In the event that regional caseloads exceed the above set standards during any fiscal year, the Office of Management and Budget shall, to the extent monies are available, authorize the use of casual seasonal positions as a temporary mechanism to ensure that caseloads remain within Delaware standards. Fully functioning workers are workers that are employed and working full-time, and do not include workers on extended medical leave, trainees who have not completed training or workers with restricted caseloads.
(c) In order to ensure the standards set forth in subsection (b) of this section are maintained, the Secretary shall submit a quarterly report to the Governor, the Controller General and the Director of the Office of Management and Budget, with copies to the Chairpersons of the House of Representatives Committee on Health and Human Development, the Senate Committee on Children, Youth and Their Families, and the Child Protection Accountability Commission that details the above information both statewide and on a regional basis.
(d) For the purpose of retaining and attracting experienced investigation and treatment workers in the Division of Family Services, the Division may competitively recruit for Family Crisis Therapists in their investigation and treatment units. Current Division employees who successfully apply for these positions shall have their position reclassified to Family Crisis Therapist. Such reclassifications or reclassifications of vacant positions to Family Crisis Therapist shall be effective upon the approval of the Director of the Office of Management and Budget and the Controller General. The Division is authorized to transfer positions between budget units in order to adjust its complement to ensure the correct number of fully functioning employees are in each functional unit of the Division. The Division shall submit a quarterly report to the Director of the Office of Management and Budget and the Controller General detailing any adjustments to the complement, the number of Family Crisis Therapists hired and retention statistics.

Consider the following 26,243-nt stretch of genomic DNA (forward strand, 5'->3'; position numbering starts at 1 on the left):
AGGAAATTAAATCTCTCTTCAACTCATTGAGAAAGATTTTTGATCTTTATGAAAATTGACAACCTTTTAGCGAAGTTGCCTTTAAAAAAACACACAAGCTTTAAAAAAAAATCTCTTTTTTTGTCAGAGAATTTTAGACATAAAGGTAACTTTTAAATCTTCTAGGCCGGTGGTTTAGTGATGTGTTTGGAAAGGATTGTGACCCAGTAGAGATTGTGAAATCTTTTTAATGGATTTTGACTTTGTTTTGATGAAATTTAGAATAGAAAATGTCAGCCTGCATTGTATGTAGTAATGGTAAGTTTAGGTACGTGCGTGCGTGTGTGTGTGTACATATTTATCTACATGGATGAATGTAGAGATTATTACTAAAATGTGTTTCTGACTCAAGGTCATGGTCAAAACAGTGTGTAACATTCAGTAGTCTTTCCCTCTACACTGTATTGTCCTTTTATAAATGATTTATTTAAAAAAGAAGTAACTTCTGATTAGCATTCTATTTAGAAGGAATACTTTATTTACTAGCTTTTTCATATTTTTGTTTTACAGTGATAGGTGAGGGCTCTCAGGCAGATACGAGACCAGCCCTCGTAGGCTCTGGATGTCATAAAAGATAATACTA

(e) Special funds may be used in accordance with approved programs, grants and appropriations.
(f) The Department is authorized to provide funding for youth who have attained the age of 18 but are less than 21 years of age, by payment of foster care supports specifically related to housing, by direct youth stipends and/or to other public or private agencies to provide independent living services to youth. The Department shall establish policies for eligibility for direct youth stipends that shall require youth accountability, financial literacy, and attainment of self-sufficiency benchmarks. Funds appropriated for the purpose of supporting youth who are eligible for independent livings services shall be used to support those youth.
Approved September 18, 2013